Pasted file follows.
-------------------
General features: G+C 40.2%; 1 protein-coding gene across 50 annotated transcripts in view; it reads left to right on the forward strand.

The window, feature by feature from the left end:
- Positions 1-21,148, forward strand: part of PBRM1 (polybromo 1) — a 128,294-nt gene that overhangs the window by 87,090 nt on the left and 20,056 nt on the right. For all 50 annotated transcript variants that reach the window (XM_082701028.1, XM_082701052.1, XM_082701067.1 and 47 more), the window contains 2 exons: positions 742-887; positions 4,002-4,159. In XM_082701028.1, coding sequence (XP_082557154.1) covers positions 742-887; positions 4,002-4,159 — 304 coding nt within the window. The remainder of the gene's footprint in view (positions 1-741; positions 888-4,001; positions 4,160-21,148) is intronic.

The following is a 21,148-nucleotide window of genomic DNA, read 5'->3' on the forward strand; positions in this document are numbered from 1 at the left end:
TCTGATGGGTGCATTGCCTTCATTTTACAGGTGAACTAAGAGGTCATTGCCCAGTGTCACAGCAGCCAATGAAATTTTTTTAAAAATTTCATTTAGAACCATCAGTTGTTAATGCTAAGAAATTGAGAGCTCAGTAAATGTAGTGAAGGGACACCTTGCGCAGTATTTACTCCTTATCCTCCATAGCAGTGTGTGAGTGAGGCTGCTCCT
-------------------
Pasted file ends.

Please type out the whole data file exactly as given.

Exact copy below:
General features: G+C 40.2%; 1 protein-coding gene across 50 annotated transcripts in view; it reads left to right on the forward strand.

The window, feature by feature from the left end:
- Positions 1-21,148, forward strand: part of PBRM1 (polybromo 1) — a 128,294-nt gene that overhangs the window by 87,090 nt on the left and 20,056 nt on the right. For all 50 annotated transcript variants that reach the window (XM_082701028.1, XM_082701052.1, XM_082701067.1 and 47 more), the window contains 2 exons: positions 742-887; positions 4,002-4,159. In XM_082701028.1, coding sequence (XP_082557154.1) covers positions 742-887; positions 4,002-4,159 — 304 coding nt within the window. The remainder of the gene's footprint in view (positions 1-741; positions 888-4,001; positions 4,160-21,148) is intronic.

The following is a 21,148-nucleotide window of genomic DNA, read 5'->3' on the forward strand; positions in this document are numbered from 1 at the left end:
TCTGATGGGTGCATTGCCTTCATTTTACAGGTGAACTAAGAGGTCATTGCCCAGTGTCACAGCAGCCAATGAAATTTTTTTAAAAATTTCATTTAGAACCATCAGTTGTTAATGCTAAGAAATTGAGAGCTCAGTAAATGTAGTGAAGGGACACCTTGCGCAGTATTTACTCCTTATCCTCCATAGCAGTGTGTGAGTGAGGCTGCTCCT